“Natasha, quick! Tell me what you think? What is this I’ve ended up with—roast beef or salt beef?”
The girl had a look.
“No, my angel,” she said. “This time it looks like beef stew.”
“Wonderful! Who’d have thought it?” cried Madame Zaitseva, delighted.
Dinner was a noisy affair.
We were all very fond of one another, all enjoying ourselves, and all in the mood to talk. We all talked at once. Somebody talked about the journal Contemporary Notes. Somebody talked about how you shouldn’t pray for Lenin. That would be a sin. After all, the Church didn’t pray for Judas. Somebody talked about Parisian women and dresses, about Dostoevsky, about the recent spelling reform, about the situation of writers abroad and about the Dukhobors, and somebody wanted to tell us how the Czechs cook eggs, but she never succeeded. She kept talking away, but she was constantly interrupted.
And in all the hubbub the young girl, now wearing an apron, walked round the table, picking up a fork that had fallen onto the floor, moving a glass away from the edge of the table, seeing to all our needs, taking our worries to heart, her blond plaits glinting as bright as ever.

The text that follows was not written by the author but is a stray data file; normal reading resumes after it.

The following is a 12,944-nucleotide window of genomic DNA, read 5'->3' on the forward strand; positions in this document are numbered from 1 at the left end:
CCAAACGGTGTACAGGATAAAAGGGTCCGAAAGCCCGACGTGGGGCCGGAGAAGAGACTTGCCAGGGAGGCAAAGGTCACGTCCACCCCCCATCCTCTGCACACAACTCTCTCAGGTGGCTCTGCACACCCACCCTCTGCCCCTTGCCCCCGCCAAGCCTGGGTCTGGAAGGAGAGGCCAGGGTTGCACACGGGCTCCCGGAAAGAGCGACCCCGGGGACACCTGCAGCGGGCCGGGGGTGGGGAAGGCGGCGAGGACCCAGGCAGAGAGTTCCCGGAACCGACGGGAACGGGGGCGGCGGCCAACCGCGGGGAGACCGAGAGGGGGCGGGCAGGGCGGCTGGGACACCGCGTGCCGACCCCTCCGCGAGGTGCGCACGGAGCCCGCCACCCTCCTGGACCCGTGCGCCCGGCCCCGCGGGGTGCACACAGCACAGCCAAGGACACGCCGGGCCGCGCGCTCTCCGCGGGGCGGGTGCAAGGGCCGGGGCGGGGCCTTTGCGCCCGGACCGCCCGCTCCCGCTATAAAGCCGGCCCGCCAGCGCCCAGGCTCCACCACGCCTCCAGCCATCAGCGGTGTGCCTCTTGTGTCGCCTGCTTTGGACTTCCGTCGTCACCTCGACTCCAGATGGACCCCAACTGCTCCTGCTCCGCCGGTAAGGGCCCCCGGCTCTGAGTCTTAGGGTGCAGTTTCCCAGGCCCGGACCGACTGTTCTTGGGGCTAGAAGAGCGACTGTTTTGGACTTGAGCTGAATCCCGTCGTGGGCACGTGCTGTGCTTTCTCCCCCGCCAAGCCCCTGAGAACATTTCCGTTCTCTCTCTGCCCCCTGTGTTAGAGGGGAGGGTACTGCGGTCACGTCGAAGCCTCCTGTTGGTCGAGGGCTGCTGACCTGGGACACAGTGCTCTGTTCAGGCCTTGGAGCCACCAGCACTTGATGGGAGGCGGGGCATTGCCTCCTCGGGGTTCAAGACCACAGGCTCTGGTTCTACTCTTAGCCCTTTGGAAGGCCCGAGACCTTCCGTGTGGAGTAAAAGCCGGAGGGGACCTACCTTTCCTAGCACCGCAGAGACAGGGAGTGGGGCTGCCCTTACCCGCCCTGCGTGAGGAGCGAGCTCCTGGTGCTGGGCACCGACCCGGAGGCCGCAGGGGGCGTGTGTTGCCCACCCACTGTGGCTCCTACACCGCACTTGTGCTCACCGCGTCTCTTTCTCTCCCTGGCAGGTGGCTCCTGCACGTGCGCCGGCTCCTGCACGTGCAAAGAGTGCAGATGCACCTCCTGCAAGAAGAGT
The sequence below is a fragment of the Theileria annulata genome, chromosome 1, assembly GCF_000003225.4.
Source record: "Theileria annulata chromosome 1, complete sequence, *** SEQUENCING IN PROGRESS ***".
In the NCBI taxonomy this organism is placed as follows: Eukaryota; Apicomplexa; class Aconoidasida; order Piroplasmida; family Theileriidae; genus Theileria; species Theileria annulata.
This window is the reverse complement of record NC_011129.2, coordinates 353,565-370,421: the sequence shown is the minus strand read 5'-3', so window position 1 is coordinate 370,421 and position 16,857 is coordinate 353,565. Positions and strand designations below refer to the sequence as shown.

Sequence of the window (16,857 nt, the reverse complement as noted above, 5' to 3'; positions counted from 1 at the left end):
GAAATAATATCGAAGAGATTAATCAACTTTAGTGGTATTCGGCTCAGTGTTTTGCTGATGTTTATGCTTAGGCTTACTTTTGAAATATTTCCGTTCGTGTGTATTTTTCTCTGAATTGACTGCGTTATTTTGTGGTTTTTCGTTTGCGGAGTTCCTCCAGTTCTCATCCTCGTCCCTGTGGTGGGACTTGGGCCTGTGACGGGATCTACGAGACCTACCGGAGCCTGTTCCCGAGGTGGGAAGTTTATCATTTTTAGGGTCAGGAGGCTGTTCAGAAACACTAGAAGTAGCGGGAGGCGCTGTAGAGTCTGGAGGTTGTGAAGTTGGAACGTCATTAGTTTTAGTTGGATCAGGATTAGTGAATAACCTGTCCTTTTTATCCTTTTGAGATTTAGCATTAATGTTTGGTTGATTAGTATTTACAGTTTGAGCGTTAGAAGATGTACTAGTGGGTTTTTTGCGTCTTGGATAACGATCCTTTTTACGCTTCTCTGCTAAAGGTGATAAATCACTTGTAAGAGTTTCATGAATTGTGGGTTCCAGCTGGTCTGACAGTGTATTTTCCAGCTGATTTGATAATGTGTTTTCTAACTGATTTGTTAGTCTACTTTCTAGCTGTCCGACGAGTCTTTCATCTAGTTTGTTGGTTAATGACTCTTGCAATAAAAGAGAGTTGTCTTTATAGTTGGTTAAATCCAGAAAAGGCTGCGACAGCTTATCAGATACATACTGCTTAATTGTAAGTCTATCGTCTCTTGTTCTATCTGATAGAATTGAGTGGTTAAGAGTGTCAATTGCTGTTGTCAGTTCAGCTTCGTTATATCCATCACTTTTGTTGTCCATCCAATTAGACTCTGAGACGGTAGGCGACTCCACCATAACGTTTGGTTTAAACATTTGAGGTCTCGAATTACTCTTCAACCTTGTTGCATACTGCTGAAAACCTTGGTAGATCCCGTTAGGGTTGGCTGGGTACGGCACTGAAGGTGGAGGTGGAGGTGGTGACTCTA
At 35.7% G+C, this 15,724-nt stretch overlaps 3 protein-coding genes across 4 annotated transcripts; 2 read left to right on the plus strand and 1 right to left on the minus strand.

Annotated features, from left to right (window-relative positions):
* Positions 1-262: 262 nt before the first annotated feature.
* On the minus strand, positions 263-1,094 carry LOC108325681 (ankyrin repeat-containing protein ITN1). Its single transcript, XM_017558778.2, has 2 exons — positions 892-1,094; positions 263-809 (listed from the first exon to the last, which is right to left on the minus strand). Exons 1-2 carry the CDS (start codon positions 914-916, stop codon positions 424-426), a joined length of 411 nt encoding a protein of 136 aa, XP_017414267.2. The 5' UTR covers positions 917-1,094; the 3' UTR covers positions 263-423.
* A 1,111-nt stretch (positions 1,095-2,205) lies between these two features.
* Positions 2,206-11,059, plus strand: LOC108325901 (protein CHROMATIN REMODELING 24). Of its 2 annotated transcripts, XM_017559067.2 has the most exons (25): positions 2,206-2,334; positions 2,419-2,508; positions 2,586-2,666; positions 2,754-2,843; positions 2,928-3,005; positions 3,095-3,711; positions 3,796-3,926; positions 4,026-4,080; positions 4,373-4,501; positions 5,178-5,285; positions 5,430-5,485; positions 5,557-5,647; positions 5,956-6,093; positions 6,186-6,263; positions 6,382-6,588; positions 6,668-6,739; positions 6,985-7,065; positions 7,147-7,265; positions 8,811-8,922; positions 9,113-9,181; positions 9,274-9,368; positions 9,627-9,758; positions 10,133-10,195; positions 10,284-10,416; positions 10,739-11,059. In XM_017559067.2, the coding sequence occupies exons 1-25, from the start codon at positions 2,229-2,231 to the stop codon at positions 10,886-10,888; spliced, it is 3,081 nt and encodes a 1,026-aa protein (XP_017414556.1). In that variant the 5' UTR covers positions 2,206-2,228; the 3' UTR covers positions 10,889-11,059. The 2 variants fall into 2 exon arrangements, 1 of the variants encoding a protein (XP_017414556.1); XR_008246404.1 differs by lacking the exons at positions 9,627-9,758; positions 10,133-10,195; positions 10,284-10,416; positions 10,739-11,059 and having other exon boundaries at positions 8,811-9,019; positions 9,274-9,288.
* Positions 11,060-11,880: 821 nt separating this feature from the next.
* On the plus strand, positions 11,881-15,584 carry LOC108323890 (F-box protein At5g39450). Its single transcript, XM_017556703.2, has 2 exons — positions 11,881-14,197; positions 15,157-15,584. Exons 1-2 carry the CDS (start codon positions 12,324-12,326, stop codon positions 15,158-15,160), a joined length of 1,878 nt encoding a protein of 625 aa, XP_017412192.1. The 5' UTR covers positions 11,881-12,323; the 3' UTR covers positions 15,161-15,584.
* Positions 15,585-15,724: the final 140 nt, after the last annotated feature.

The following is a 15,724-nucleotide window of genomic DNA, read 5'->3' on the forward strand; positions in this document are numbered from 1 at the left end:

At one point she came up to one of us and held out a ticket.
“Look,” she said. “I want to show you something. In your own home, is it you who looks after the housekeeping? Well, when you next buy some wine, ask for one of these tickets. When you’ve collected a hundred tickets, they’ll give you six towels.”
She kept pointing things out to us and explaining things. She very much wanted to help—to help us live in the world.
“How wonderful it is here,” enthused our hostess. “After the lives we led under the Bolsheviks! It’s barely believable. You turn on a tap—and water comes out. You go to light the stove—and there’s firewood already there.”
“Eat up, my angel,” the girl whispered. “Your food will go cold.”
We talked until it grew dark. The fair-haired girl had for some time been repeating something to each of us in turn. At last somebody paid attention.
“You need to catch the seven o’clock train,” she had been saying. “You must go to the station straight away.”
We grabbed our things and ran to the station.
There we had one last, hurried conversation.